CropHopper robot from HayBeeSee takes novel approach to field monitoring

CropHopper robot from HayBeeSee takes novel approach to field monitoring

The CropHopper combines a quadcopter and flexible legs for hopping. Source: HayBeeSee

Robots can perform many functions in agriculture, from monitoring crops and livestock, to applying fertilizer and pesticide, to harvesting fruits and vegetables. While most farm automation involves wheeled vehicles or aerial drones, HayBeeSee Ltd. has taken a different approach with its CropHopper robot.

CropHopper is designed to jump across fields and monitor crops, identify weeds and insects, and watch for signs of disease. It can also conduct mechanical weeding and spot spraying, said the London-based company. CropHopper can provide better information for farmer decision making than periodic aircraft surveys or slower ground-based robots, claimed HayBeeSee.

Understanding agricultural needs

“I studied aerospace engineering and was looking for the next big thing in 2013,” recalled Fred Miller, founder and CEO of HayBeeSee. “Both led to agriculture and robotics, and in 2015, we looked at quadcopters in agriculture.”

“People didn’t understand early on what problems in agriculture to solve,” Miller told The Robot Report. “When you talk to agronomists, they view farming as a system. You could use a waterfall chart to show the contribution of things like cultivation, the choice of crop-rotation strategy, and different applications of herbicides. A lot comes down to timing.”

“The problem is that robotics startups were going with a stand-alone model, but it’s not like washing a car. You have to stay on it,” he said. “If you only go out once in a while, you have to waste a lot of time mapping, and with no data to start, you don’t know how effective a spray is. Farmers need something that visits the field very frequently, not simply technology to make one or two scans at the end of the season.”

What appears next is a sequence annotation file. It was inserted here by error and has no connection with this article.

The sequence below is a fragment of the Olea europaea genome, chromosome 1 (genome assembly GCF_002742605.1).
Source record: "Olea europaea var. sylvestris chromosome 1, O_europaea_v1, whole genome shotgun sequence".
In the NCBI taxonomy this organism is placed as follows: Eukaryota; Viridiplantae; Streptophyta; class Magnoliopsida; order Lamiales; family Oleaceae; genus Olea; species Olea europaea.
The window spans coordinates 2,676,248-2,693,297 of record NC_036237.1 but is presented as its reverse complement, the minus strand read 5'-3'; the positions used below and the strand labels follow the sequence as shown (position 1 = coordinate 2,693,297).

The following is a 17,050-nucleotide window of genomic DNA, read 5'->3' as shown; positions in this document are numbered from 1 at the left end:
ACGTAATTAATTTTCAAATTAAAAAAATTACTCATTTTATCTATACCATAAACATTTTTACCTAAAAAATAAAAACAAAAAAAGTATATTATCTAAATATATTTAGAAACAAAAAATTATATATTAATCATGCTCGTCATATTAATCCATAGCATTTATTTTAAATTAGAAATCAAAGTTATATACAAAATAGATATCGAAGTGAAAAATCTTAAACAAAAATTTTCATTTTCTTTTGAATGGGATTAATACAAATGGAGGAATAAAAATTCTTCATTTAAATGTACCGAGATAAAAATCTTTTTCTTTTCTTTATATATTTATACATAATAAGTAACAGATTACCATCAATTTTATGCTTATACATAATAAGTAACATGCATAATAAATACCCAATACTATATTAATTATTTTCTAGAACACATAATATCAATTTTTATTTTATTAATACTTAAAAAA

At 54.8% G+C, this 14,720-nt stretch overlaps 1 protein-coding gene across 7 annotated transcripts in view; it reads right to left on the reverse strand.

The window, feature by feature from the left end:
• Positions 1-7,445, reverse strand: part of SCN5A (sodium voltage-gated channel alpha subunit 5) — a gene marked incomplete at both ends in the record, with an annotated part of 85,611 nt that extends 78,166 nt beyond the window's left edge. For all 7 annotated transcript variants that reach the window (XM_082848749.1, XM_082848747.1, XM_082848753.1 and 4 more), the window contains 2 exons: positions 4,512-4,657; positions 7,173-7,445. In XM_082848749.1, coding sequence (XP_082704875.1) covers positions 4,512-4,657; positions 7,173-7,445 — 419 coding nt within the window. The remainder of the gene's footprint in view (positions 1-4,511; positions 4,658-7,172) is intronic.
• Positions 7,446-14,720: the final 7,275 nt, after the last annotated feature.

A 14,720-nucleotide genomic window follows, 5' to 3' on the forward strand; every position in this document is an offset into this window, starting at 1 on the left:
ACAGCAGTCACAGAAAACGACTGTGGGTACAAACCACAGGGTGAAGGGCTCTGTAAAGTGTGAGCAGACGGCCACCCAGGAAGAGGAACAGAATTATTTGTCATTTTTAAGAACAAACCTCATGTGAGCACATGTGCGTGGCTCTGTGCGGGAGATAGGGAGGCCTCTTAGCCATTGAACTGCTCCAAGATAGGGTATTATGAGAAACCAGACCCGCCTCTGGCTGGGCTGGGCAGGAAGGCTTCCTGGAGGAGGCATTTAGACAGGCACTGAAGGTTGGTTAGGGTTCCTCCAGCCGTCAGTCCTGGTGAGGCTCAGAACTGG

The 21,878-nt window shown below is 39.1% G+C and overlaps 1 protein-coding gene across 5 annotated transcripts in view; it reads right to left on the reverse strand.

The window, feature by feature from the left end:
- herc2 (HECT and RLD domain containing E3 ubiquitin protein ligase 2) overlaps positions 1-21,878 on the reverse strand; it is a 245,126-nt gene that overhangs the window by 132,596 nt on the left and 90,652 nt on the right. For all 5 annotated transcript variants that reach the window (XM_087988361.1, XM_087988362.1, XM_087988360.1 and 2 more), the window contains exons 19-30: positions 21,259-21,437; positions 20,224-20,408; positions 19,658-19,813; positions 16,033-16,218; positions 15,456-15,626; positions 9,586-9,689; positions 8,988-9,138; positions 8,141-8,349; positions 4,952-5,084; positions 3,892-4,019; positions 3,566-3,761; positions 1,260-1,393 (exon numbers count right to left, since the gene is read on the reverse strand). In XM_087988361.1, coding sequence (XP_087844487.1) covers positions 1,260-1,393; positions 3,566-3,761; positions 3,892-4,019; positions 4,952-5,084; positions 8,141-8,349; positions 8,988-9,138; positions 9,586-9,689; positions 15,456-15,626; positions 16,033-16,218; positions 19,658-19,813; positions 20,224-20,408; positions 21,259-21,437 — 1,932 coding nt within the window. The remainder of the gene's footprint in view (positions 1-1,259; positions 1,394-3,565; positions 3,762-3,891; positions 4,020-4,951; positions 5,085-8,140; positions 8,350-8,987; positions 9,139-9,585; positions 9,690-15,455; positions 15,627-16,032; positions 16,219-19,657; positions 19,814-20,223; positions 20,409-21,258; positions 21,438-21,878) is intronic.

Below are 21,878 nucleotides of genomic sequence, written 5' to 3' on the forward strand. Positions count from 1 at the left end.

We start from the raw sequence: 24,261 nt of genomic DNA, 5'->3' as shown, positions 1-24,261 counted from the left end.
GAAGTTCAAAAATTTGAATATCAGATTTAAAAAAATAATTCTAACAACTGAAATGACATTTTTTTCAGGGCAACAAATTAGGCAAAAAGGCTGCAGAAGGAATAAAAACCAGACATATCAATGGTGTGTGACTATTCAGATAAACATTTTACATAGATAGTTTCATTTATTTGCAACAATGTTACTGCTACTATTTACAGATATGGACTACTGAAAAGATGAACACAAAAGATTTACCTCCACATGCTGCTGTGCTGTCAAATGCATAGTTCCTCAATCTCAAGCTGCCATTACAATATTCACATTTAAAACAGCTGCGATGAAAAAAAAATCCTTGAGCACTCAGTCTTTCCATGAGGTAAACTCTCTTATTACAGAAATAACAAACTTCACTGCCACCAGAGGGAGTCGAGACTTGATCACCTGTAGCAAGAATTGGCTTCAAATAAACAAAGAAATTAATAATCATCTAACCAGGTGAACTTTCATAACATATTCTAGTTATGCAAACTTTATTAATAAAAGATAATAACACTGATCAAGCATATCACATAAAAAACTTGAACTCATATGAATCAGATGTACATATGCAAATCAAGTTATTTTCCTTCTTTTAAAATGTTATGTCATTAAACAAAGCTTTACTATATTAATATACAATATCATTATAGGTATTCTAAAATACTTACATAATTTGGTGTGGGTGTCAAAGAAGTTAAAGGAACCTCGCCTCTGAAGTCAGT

“A tractor can’t scan every few days, a UAV can’t scan close to the ground, and a satellite can’t provide enough data for decisions,” said Miller. “At 14 kph [8.6 mph], a tractor for spraying or harvesting moves too quickly to detect weeds. CropHopper is more than a remote-control airplane or pre-existing vehicle base for cameras.”

CropHopper HayBeeSee

Source: HayBeeSee

CropHopper designed for daily monitoring

HayBeeSee said its lightweight robot is designed to quickly and efficiently leap as part of an integrated, full-season management strategy approved by the NIAB (National Institute of Agricultural Botany).

To extend drone flight times, Miller’s team considered using solar cells, but that was not practical, he said. CropHopper needs to recharge every three hours, and it can cover 12 hectares (29.6 acres) per hour. The goal is for it to cover 70 hectares (172.9 acres) per day.

“I already knew from aerospace that it’s hard to optimize for lift and weight, so a jumping mechanism is more efficient,” said Miller. “We hired a Ph.D. student who was a jumping robotics expert. We then put flex legs on a quadcopter.”